Looking After a New Kitten - Everything You Need to Know
First of all, congratulations on the new addition to your household. A new pet is a big responsibility, but will return twice over the love and companionship you provide for many years to come.
The first six months of owning a new cat can be busy, but is also one of the most rewarding times.
There are a number of issues, both medically and socially, which occur within this first six month period.
In the following sections I'll do my best to give an overview, but if you have any questions please contact us any time and we'll be happy to help.
Fleas & Ticks
A cat should always be fed a diet suitable for his or her life stage (kitten, adult or senior).
After being weaned from the mother, which will happen sometime between 4 to 8 weeks of age, it is recommended to feed a kitten food.
Diets can either be commercial (available as dry or canned food from vets, pet stores or supermarkets), or home made. High quality commercial diets are generally nutritionally complete and balanced, containing all necessary vitamins and minerals. They are also generally formulated specifically for the life stage of the cat.
Dry food is nutritionally very similar to canned food, and is usually more economical, cleaner and encourages better dental development, however a lot of cats prefer the taste of wet (canned) food. Many owners feed a combination of the two. The quality of the food is also important, and there are significant differences between the lower priced budget food and the premium range of cat food. Calcium should never be supplemented to a balanced cat diet.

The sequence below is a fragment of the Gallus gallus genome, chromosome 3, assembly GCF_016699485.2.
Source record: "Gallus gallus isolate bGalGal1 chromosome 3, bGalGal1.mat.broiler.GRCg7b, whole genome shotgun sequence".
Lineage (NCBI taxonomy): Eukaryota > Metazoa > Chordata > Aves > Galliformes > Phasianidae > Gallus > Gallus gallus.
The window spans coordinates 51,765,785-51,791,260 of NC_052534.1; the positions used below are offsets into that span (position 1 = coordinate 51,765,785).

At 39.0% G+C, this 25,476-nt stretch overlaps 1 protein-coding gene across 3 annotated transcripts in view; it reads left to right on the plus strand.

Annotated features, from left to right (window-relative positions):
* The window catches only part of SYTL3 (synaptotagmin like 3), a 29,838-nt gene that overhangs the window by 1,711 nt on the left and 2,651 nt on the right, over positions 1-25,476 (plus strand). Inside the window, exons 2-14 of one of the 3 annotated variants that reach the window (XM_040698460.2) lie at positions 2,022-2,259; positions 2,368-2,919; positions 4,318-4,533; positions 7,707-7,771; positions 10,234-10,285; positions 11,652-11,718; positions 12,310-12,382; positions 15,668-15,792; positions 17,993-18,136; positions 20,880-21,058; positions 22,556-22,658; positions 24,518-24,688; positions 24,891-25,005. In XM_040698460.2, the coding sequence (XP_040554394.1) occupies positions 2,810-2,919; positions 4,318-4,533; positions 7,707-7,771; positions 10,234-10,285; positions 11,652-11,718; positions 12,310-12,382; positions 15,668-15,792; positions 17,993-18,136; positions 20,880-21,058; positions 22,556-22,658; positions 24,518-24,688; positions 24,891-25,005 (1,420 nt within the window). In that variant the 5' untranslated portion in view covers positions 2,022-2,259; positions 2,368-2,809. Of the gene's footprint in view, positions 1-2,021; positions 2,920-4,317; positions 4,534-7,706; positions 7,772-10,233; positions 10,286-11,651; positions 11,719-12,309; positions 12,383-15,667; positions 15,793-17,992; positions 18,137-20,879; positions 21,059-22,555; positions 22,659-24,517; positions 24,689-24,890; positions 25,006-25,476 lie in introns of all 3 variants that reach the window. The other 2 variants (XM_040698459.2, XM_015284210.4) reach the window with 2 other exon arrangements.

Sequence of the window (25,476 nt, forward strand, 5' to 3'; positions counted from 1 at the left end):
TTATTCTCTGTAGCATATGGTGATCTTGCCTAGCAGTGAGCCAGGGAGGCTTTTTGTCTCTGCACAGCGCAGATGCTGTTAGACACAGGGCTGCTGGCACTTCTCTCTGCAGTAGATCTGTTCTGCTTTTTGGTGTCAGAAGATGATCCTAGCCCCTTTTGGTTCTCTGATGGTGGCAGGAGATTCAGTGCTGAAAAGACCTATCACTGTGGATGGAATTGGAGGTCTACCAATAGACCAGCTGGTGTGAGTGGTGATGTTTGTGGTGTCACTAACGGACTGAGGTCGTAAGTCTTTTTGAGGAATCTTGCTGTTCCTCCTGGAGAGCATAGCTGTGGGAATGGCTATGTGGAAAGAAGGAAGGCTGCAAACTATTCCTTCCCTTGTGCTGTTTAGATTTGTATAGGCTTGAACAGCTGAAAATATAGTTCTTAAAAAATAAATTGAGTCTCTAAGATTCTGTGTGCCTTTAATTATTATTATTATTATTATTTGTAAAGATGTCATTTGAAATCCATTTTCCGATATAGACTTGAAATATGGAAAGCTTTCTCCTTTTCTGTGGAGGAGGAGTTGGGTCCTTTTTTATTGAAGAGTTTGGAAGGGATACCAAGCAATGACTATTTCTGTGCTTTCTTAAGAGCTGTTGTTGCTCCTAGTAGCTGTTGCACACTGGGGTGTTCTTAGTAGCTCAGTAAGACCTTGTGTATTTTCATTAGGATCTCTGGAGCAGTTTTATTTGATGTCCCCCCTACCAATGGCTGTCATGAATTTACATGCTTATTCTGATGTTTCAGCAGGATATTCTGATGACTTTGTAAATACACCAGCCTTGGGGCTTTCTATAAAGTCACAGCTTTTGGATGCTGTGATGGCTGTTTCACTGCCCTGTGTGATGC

Vetopia.com.hk stocks an excellent range of kitten food here.
Your new kitten should also be given occasional treats, such as cat chews or raw chicken wings. Cooked bones can splinter and should not be fed.
A tasty selection of treats guaranteed to satisfy your cat can be found here.
Home-made diets can also be a great choice, but it can be difficult to formulate a home-made diet that is nutritionally complete, and liked by cats. Note that plain meat or meat and rice (even with vitamin supplements) is not a complete or balanced diet. If you decide to feed solely a home made diet, you should consult a veterinary nutritionist to have a recipe developed. If you would more information on natural diets and commercial diets, please see here.
Vaccinations for Cats.
Vaccination is a very important step in preventative health. Cats are generally vaccinated with a combination vaccine at 6-8 weeks, 10-12 weeks and 16 weeks of age. This vaccine covers the most serious preventable diseases affecting cats – Feline Panleukopaenia (Feline Parvovirus), Feline Rhinotracheitis and Feline Calicivirus (forms of ‘Cat Flu’). All kittens should be vaccinated as there is a high incidence of the above diseases in unvaccinated cats in Hong Kong. This vaccination is continued annually in adult cats.
Rabies vaccinations are not required for cats in Hong Kong, but are necessary for cats traveling overseas. There is a negligible risk of your cat catching rabies in Hong Kong.
Feline Leukaemia is a chronic and progressively debilitating immunosuppressive disease of cats, and is most common in stray cats and multi-cat households. Feline Leukaemia is rare in Hong Kong, and vaccination is rare.
If you'd like more information on vaccination for kittens or general medical care, we would recommend you contact one of the Creature Comforts Group hospitals or East Island Animal Hospital. Contact details are available by clicking here.
Kittens should be given a tablet for intestinal worms at each initial vaccination, and then every 3-6 months as an adult cat. Control of intestinal worms is important for the health of your cat, and can in some cases also be important in preventing transmission of worms to family members.
Intestinal worming treatments can be bought online here.
Fleas and Ticks.